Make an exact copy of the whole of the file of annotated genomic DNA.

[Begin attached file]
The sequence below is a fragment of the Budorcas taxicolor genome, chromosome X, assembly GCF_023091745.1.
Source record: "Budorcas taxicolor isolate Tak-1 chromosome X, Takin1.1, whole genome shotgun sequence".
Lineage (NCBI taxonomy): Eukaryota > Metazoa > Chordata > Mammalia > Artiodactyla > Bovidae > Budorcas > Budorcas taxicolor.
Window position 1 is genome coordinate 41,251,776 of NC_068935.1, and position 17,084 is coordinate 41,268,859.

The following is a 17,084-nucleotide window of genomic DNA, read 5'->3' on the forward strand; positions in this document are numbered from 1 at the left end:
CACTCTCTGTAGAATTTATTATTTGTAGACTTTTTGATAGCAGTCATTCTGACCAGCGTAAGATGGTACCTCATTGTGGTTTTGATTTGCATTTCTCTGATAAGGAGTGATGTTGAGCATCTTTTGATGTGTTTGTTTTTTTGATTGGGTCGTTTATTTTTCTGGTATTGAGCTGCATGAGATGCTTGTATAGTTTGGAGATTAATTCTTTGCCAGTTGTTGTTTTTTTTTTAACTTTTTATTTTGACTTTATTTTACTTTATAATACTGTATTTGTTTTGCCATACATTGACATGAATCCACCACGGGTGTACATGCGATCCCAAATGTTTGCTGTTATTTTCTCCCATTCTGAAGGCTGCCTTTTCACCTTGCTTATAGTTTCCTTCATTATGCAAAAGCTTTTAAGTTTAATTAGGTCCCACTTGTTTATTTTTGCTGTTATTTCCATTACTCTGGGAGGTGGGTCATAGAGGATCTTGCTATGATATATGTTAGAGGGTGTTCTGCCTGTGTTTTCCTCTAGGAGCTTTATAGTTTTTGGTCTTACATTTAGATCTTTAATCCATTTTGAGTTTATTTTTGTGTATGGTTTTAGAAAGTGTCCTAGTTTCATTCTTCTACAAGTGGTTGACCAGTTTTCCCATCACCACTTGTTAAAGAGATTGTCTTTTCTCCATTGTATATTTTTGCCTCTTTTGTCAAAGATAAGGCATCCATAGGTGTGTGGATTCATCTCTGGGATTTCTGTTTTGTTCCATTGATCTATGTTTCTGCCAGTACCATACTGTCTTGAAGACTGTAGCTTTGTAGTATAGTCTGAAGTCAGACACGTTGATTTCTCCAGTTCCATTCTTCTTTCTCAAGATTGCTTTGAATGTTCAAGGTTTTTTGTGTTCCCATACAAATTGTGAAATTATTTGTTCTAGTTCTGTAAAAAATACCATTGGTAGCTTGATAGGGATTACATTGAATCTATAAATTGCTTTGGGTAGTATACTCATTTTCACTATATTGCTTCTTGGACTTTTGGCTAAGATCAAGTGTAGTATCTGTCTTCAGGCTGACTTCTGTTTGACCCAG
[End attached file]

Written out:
The sequence below is a fragment of the Budorcas taxicolor genome, chromosome X, assembly GCF_023091745.1.
Source record: "Budorcas taxicolor isolate Tak-1 chromosome X, Takin1.1, whole genome shotgun sequence".
Lineage (NCBI taxonomy): Eukaryota > Metazoa > Chordata > Mammalia > Artiodactyla > Bovidae > Budorcas > Budorcas taxicolor.
Window position 1 is genome coordinate 41,251,776 of NC_068935.1, and position 17,084 is coordinate 41,268,859.

The following is a 17,084-nucleotide window of genomic DNA, read 5'->3' on the forward strand; positions in this document are numbered from 1 at the left end:
CACTCTCTGTAGAATTTATTATTTGTAGACTTTTTGATAGCAGTCATTCTGACCAGCGTAAGATGGTACCTCATTGTGGTTTTGATTTGCATTTCTCTGATAAGGAGTGATGTTGAGCATCTTTTGATGTGTTTGTTTTTTTGATTGGGTCGTTTATTTTTCTGGTATTGAGCTGCATGAGATGCTTGTATAGTTTGGAGATTAATTCTTTGCCAGTTGTTGTTTTTTTTTTAACTTTTTATTTTGACTTTATTTTACTTTATAATACTGTATTTGTTTTGCCATACATTGACATGAATCCACCACGGGTGTACATGCGATCCCAAATGTTTGCTGTTATTTTCTCCCATTCTGAAGGCTGCCTTTTCACCTTGCTTATAGTTTCCTTCATTATGCAAAAGCTTTTAAGTTTAATTAGGTCCCACTTGTTTATTTTTGCTGTTATTTCCATTACTCTGGGAGGTGGGTCATAGAGGATCTTGCTATGATATATGTTAGAGGGTGTTCTGCCTGTGTTTTCCTCTAGGAGCTTTATAGTTTTTGGTCTTACATTTAGATCTTTAATCCATTTTGAGTTTATTTTTGTGTATGGTTTTAGAAAGTGTCCTAGTTTCATTCTTCTACAAGTGGTTGACCAGTTTTCCCATCACCACTTGTTAAAGAGATTGTCTTTTCTCCATTGTATATTTTTGCCTCTTTTGTCAAAGATAAGGCATCCATAGGTGTGTGGATTCATCTCTGGGATTTCTGTTTTGTTCCATTGATCTATGTTTCTGCCAGTACCATACTGTCTTGAAGACTGTAGCTTTGTAGTATAGTCTGAAGTCAGACACGTTGATTTCTCCAGTTCCATTCTTCTTTCTCAAGATTGCTTTGAATGTTCAAGGTTTTTTGTGTTCCCATACAAATTGTGAAATTATTTGTTCTAGTTCTGTAAAAAATACCATTGGTAGCTTGATAGGGATTACATTGAATCTATAAATTGCTTTGGGTAGTATACTCATTTTCACTATATTGCTTCTTGGACTTTTGGCTAAGATCAAGTGTAGTATCTGTCTTCAGGCTGACTTCTGTTTGACCCAG